This outstanding graphic novel series continues the story of the little family of Marko, Alana, and their baby (now toddler) Hazel, who are struggling to stay together in spite of a war between their two peoples. Alana is from the planet Landfall, where inhabitants have wings on their backs, and Marko is from its moon, Wreath, where all people have horns on their heads. The two defied all convention (and propaganda, viz: those people have horns on their heads!) and fell in love. Hazel was born with both horns and wings, and it is Hazel who narrates the story.
There are many other memorable species and characters in this series. The people (and even animals) of the Robot Kingdom have CRTs for heads; Prince Robot III is leading the intergalactic hunt for Marko and Alana, because their love story gives lie to the party line that the people from these two species can’t, and never will, get along.
Hazel’s babysitter is the ghost of a 14-year-old girl named Izabel, who is missing her lower half because she died stepping on a landline.
Alana’s favorite writer is a cyclops. The mercenaries chasing Marko and his family include a sensitive killer for hire named “The Will,” Marko’s horned ex-girlfriend Gwendolyn, a wild cat who can distinguish lies from truth (L.C. or Lying Cat), and now in this book, The Will’s brother and his hilariously normal-looking dog.
For those who still recall the memorable “cantina scene” from “Star Wars Episode IV: A New Hope,” the analogue in Saga is the planet Sextillion, an entire world of prostitutes to meet one’s every fantasy. To that end, the planet contains a diverse array of alien creatures that make “Chalmun’s Cantina” seem quite tame in comparison.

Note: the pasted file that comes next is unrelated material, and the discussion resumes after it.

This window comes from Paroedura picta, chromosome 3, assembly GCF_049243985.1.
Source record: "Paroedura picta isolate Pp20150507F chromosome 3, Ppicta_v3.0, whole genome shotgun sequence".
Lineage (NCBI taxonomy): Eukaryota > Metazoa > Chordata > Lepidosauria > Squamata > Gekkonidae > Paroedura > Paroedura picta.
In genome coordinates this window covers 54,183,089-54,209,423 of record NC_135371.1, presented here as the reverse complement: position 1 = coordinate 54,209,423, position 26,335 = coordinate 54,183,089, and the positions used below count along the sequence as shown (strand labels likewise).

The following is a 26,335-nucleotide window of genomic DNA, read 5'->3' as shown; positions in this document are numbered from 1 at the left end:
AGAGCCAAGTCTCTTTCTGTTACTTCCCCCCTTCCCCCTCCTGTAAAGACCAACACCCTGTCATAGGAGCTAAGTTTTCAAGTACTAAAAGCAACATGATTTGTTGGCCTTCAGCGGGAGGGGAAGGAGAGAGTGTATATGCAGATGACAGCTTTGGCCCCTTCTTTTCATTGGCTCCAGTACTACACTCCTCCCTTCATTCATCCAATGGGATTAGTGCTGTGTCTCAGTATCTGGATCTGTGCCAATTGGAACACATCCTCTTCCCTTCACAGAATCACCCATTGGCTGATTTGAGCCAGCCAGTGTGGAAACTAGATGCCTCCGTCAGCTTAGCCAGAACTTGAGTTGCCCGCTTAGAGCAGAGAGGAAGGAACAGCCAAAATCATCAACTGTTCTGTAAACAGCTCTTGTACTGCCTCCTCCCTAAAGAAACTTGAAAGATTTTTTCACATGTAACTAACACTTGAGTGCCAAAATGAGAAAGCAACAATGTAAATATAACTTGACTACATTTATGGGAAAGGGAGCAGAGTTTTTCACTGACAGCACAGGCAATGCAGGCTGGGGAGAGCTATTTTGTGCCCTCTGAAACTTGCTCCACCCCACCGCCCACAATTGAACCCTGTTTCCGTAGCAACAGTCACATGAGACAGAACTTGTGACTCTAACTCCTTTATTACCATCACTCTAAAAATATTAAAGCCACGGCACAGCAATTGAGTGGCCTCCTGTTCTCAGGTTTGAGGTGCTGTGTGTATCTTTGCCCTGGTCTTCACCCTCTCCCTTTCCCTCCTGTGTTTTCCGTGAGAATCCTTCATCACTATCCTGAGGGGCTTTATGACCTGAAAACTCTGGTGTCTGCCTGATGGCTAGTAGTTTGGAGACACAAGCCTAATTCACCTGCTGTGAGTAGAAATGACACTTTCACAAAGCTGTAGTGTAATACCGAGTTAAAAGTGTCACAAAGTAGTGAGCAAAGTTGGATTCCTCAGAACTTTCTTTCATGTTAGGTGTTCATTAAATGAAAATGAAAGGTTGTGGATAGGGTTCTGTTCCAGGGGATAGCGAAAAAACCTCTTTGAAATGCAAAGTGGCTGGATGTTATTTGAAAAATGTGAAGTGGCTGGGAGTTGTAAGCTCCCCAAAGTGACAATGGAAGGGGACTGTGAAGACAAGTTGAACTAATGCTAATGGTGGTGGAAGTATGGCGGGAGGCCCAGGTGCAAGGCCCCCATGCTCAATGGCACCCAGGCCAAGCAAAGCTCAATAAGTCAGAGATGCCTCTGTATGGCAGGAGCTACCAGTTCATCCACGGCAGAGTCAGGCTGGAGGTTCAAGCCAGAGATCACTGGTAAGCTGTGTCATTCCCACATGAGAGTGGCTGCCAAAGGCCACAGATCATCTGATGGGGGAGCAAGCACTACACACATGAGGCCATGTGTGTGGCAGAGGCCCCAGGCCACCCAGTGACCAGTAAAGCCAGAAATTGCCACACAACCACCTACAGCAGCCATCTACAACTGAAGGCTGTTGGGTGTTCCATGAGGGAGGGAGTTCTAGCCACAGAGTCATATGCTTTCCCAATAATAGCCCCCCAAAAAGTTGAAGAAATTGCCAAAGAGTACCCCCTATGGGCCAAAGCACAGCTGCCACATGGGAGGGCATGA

And yet, with all of this wild weirdness, most of the characters seem like “regular” people with the same insecurities, hopes, fears, and passions that most “people” have. The aspects of child-rearing – with its stress, frustrations, exhausting challenges, and joy – and family (there is also a grandmother traveling with the little group) are incredibly moving and endearing.
In this volume, the family encounters new stresses on their relationship that just might tear it apart. But they are universal (in every sense) pressures, just as easily experienced in this universe as in every other, no matter how “alien,” in this series anyway.
It seems inaccurate to say Fiona Staples is “just” the illustrator rather than a full co-author. Her pictures are incredible – creative, expressive, and full of meaning, adding layers and implications far beyond the words. Vaughan’s dialogue is clever, satirical, and engaging, but Staples adds pure genius to the finished product.
I can’t wait to see what happens next.
Evaluation: I loved the first three volumes of this “saga” (so cleverly named), even though, or perhaps because, it is so wildly out of my usual comfort zone. You will see graphic (in both senses) depictions of childbirth, oral sex, anal sex, bathroom scenes – just about anything you can think of (or more accurately, might have never thought of!). In addition, the females are formidable, powerful and tough, and the guys are sensitive, nurturing, and have “an appalling sense of moral relativism.” The political commentary is as powerful as it is subtle. This series is hilarious, moving, exciting, romantic, action-packed, and crazily mentally stimulating, all at once.
Published by Image Comics, Inc., 2014